Criteria

Criteria: (n) rules or principles for evaluating or testing something.

That’s it.

Call off the dogs, close up the investigation and give all the researchers a lunch break.

We have stumbled upon something.

Perhaps the problem with all of our dealings on Earth is that we have never universally established criteria for what it means to be a human being.

Everybody has their opinion.

There are those who insist we are saints, and certainly those in the clergy who feel it’s necessary to get us to admit that we’re sinners.

Sometimes we make bold statements and talk about human achievement—and follow it up immediately with a sheepish, pouty, “Well, we’re only human.”

Which is it?

Are we dastardly folk who cannot be trusted, who think only of ourselves and lie at the drop of a hat, and therefore need constant supervision in the simplest affairs of our lives?

Or are we truly created in the image of God, therefore capable of great works of art, and deeds of valor and courage?

Since we can’t make up our minds on this particular issue, we use being human as a way of decrying the need for God, but also as an excuse for leaving the toilet seat up all the time.

So I humbly but firmly offer these three criteria for being human:

  1. We don’t have a big brain so we can act stupid. Smarten up and learn something today.
  2. We are remarkably all the same, so stop looking for subtle differences or shades of color.
  3. We can make magnificent things as long as we admit they need to be made and we have not yet achieved all that we must do.

Could we actually agree on these three things?

Could these become the criteria for being human, so when some fall short, they can do a quick repenting job, and when others feel like gods, we can lure them down from Olympus?

Without criteria, we make up excuses right on the spot—like a little kid with chocolate stains on his shirt, who’s trying to decide if it would be better to admit the candy-eating, or insist he pooped himself.

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Civil

Civil: (adj) courteous and polite.

Civil is what you end up with when you can’t convince people to be kind but you’ve talked them out of being assholes.

The possibility of showing mercy seems weak to them, but they would like to escape the “old man” or “old woman” profile of grumpy.

Now, there’s an aspiration.

Stop judging people because they’re not nice.

Stop judging people because they’re not nice enough.

Here’s an idea: stop judging people.

Instead, look for reasonable acts of civility. Don’t demand kindness. Maybe that’s just a profile reserved for saints. What we’re looking for is civility. Civility is the presence of a realization with a threat hanging over it. Simply stated:

“You can have what you want as long as you let everybody else have what they want. The minute you don’t let other people have what they want, you cease to have what you want.”

As long as our “wanter” is not killing people, stealing or destroying, it should be taken into consideration and given equal place with the “wanters” of others.

This is called civil.

It’s a decision to refuse to overlord (since you’re not really a god in the first place.)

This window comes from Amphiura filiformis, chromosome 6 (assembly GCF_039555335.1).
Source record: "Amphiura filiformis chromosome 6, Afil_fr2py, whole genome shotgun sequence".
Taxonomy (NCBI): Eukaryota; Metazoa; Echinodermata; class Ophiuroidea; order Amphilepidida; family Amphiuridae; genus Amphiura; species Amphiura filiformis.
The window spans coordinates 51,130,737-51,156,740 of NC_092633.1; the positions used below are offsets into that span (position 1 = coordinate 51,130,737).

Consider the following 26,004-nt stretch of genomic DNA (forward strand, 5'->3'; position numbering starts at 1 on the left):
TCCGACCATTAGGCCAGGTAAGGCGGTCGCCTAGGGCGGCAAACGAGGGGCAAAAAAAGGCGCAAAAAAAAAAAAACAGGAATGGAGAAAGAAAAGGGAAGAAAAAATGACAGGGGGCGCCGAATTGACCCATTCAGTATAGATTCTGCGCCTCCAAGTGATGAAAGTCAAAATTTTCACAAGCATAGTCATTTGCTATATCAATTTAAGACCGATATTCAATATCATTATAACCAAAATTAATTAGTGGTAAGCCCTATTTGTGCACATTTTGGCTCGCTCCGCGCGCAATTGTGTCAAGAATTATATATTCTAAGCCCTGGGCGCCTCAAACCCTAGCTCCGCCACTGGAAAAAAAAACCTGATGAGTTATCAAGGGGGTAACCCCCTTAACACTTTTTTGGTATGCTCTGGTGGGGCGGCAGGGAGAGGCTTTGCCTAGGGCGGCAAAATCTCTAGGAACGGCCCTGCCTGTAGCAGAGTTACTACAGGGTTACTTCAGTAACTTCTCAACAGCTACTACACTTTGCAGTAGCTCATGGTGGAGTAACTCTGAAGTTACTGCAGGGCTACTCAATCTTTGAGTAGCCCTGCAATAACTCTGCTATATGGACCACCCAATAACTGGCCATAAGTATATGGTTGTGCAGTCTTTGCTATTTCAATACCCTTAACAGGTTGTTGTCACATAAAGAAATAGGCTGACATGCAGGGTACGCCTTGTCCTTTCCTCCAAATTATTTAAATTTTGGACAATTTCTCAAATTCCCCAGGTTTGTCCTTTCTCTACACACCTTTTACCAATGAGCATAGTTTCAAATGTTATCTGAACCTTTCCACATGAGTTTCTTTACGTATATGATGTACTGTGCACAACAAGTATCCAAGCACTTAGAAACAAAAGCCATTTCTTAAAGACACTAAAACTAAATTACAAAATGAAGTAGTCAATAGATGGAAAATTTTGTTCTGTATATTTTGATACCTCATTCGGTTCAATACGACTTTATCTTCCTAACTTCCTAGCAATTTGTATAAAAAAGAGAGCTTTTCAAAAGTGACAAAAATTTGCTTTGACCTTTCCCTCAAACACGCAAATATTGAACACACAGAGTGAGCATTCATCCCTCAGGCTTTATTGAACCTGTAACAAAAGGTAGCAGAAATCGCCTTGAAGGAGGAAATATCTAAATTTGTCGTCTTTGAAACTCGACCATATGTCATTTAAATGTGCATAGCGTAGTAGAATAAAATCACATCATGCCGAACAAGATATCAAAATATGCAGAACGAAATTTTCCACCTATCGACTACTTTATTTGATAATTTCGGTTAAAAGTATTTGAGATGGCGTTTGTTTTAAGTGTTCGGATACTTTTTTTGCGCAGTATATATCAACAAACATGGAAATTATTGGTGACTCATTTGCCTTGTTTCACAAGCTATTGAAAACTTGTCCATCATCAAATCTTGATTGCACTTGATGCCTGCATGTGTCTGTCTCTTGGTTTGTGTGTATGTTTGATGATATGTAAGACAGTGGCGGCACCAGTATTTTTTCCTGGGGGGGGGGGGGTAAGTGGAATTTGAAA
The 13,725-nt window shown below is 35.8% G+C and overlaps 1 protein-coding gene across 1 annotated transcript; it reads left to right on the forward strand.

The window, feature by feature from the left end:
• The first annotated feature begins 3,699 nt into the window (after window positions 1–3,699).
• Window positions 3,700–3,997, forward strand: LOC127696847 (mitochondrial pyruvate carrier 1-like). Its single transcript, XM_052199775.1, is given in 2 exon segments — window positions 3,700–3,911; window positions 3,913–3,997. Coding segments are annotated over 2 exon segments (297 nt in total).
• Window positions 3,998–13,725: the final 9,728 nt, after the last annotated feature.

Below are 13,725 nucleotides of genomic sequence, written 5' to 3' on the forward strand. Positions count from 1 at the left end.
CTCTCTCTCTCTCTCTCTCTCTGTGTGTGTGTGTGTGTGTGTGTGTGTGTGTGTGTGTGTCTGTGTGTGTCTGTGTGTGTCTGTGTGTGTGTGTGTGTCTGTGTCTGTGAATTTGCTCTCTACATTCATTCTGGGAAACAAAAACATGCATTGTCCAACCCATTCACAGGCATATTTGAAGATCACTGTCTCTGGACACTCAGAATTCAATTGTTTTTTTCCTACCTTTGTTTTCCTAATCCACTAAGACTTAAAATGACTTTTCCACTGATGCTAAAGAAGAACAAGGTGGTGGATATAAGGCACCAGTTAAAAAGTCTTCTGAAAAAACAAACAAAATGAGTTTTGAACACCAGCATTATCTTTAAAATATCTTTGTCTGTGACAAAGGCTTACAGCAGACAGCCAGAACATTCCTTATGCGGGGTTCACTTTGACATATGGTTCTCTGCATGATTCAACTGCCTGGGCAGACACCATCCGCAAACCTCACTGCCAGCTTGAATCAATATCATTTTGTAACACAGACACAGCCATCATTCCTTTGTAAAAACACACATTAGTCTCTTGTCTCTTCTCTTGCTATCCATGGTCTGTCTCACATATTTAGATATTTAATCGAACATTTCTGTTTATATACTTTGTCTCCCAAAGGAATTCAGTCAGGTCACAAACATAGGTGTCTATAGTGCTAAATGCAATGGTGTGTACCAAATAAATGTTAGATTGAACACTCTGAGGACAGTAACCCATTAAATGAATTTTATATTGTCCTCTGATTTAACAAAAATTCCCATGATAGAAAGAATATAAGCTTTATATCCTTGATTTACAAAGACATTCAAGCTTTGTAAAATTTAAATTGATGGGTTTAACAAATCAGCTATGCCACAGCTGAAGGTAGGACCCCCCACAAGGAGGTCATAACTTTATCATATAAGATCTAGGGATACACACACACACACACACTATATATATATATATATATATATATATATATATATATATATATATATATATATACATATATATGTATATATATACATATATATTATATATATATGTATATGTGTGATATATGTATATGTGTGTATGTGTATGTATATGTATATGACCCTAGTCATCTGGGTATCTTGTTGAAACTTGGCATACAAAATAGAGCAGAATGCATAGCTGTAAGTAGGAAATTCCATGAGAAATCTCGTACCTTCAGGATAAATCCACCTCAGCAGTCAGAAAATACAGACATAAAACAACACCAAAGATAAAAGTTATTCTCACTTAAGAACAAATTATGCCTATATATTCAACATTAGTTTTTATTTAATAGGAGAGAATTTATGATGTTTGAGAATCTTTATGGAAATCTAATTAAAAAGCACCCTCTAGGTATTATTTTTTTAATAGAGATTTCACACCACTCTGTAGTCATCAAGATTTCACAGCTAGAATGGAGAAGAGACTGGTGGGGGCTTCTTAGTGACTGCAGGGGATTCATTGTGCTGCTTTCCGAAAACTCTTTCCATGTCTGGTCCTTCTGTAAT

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Applaud

dictionary with letter A

Ap·plaud (v): to show approval or praise by clapping.

Although many people distinguish between human beings by referring to them as “saints” or “sinners,” I truthfully contend that we all blur into “sainners.” For after all, the saints do sin, and the sinners, every once in a while, stumble into some saintly behavior.

But there is one distinct difference between those who “pew” and those who have “de-pewed” and that is over the issue of whether to applaud or not to applaud.

Those who have refrained from steeple life deem applause a way of showing appreciation and often those within the confines of the holy temple think that such generosity is reserved solely for the Almighty and not for his faithful minions.

Here’s the problem: whether you are in the church or out of the church, you’re still human.

Since saints appear to be those individuals who have escaped the mortal coil and no longer have to worry about rent and traffic gridlock, it is difficult for us to pattern our lives after their mannerisms.

Saints and sinners both have to find a way to be human without offending one another (or God, for that matter).

And I will tell you, one of the sure ways to create a resentful, frustrated and bitter individual is to remove encouragement and approval for his or her work.

In America, we show that kind of “attaboy” with money or applause.

When you remove the applause, as is often done in religious circles, and even occasionally subtracting the money, you end up with a craftsman who is trying to do his work out of duty.

Can I say–human beings just suck at duty? Or maybe it’s just that duty itself sucks.

So even though I have performed in front of the faithful many times, I gently demand that they applaud so they don’t end up looking like a bunch of jerks who are trying to decide whether to enjoy themselves.

Matter of fact, because I know the God who fills my heart is a creative genius, I sometimes will step outside early in the morning, as the sun is rising, smile … and applaud.

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